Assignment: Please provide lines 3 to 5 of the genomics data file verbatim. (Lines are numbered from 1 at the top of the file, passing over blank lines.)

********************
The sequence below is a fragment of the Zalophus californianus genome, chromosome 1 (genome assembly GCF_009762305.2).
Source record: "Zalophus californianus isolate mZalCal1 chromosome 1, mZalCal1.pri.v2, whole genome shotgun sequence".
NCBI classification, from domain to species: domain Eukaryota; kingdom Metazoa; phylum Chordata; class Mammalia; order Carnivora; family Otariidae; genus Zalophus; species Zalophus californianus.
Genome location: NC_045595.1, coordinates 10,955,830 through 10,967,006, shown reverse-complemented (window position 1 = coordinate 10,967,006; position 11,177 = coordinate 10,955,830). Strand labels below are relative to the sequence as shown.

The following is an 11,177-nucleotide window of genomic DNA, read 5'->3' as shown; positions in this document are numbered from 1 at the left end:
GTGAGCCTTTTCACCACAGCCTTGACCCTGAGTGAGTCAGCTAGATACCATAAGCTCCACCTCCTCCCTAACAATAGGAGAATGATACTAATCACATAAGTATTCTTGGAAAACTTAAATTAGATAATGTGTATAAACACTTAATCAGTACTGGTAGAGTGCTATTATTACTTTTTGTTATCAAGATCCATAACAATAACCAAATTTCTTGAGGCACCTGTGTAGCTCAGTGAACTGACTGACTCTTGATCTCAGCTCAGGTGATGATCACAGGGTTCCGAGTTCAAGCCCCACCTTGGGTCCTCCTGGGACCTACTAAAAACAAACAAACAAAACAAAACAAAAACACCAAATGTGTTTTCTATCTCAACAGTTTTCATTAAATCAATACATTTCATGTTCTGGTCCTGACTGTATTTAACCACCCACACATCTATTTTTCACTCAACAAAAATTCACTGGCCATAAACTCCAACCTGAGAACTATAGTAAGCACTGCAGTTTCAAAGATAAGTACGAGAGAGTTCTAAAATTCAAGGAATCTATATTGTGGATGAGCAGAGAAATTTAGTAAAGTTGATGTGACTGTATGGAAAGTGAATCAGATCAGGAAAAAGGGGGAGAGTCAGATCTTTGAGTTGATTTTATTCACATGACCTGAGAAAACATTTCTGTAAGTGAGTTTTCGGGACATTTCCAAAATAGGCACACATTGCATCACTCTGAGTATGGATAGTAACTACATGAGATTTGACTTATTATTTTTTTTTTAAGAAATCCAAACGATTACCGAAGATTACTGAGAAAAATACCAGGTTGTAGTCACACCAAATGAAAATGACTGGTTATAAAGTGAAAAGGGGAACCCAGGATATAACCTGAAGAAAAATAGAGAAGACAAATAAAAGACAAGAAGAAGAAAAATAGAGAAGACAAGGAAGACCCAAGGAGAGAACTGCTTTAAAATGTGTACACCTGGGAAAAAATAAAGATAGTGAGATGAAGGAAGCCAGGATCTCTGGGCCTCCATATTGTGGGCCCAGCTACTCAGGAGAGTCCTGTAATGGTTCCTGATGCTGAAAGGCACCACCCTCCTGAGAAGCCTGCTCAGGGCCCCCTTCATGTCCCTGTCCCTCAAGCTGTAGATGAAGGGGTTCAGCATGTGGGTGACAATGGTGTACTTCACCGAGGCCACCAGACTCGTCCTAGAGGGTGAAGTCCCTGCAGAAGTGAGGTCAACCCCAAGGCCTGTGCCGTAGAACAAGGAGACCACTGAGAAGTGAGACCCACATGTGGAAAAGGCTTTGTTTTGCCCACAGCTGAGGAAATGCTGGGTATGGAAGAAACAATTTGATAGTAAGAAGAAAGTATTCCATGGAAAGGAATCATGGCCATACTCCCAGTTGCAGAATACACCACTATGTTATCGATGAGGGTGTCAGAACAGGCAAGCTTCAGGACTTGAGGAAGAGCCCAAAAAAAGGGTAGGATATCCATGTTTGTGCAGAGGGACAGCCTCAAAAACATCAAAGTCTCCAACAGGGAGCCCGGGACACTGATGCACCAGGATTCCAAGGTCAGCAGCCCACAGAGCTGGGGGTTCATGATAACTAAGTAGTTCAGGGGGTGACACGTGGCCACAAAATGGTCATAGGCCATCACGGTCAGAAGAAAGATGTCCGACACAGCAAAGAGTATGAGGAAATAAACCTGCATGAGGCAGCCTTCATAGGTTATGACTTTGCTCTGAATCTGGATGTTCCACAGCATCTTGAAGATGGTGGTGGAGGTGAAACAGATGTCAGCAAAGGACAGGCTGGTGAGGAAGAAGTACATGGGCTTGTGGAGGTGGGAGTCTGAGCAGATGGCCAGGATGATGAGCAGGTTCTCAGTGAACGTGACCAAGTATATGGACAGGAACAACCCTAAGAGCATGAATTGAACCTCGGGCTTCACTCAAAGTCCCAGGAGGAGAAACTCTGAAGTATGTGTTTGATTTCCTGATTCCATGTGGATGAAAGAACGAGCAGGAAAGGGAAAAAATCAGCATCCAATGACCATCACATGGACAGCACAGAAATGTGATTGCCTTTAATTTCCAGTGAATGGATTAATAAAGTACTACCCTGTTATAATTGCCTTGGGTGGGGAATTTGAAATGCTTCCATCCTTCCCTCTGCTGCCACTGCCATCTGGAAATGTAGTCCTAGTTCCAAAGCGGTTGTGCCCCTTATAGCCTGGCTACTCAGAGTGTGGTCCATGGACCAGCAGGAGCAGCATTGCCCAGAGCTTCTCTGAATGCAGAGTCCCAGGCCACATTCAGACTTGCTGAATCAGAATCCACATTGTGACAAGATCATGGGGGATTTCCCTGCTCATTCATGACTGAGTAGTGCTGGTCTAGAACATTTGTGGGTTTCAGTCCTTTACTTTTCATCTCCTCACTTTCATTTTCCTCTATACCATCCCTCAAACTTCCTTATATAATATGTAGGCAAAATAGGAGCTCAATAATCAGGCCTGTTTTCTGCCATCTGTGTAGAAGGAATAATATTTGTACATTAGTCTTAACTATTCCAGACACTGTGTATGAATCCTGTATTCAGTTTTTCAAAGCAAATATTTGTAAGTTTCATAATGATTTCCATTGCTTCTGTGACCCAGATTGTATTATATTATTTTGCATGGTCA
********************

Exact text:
NCBI classification, from domain to species: domain Eukaryota; kingdom Metazoa; phylum Chordata; class Mammalia; order Carnivora; family Otariidae; genus Zalophus; species Zalophus californianus.
Genome location: NC_045595.1, coordinates 10,955,830 through 10,967,006, shown reverse-complemented (window position 1 = coordinate 10,967,006; position 11,177 = coordinate 10,955,830). Strand labels below are relative to the sequence as shown.

The following is an 11,177-nucleotide window of genomic DNA, read 5'->3' as shown; positions in this document are numbered from 1 at the left end: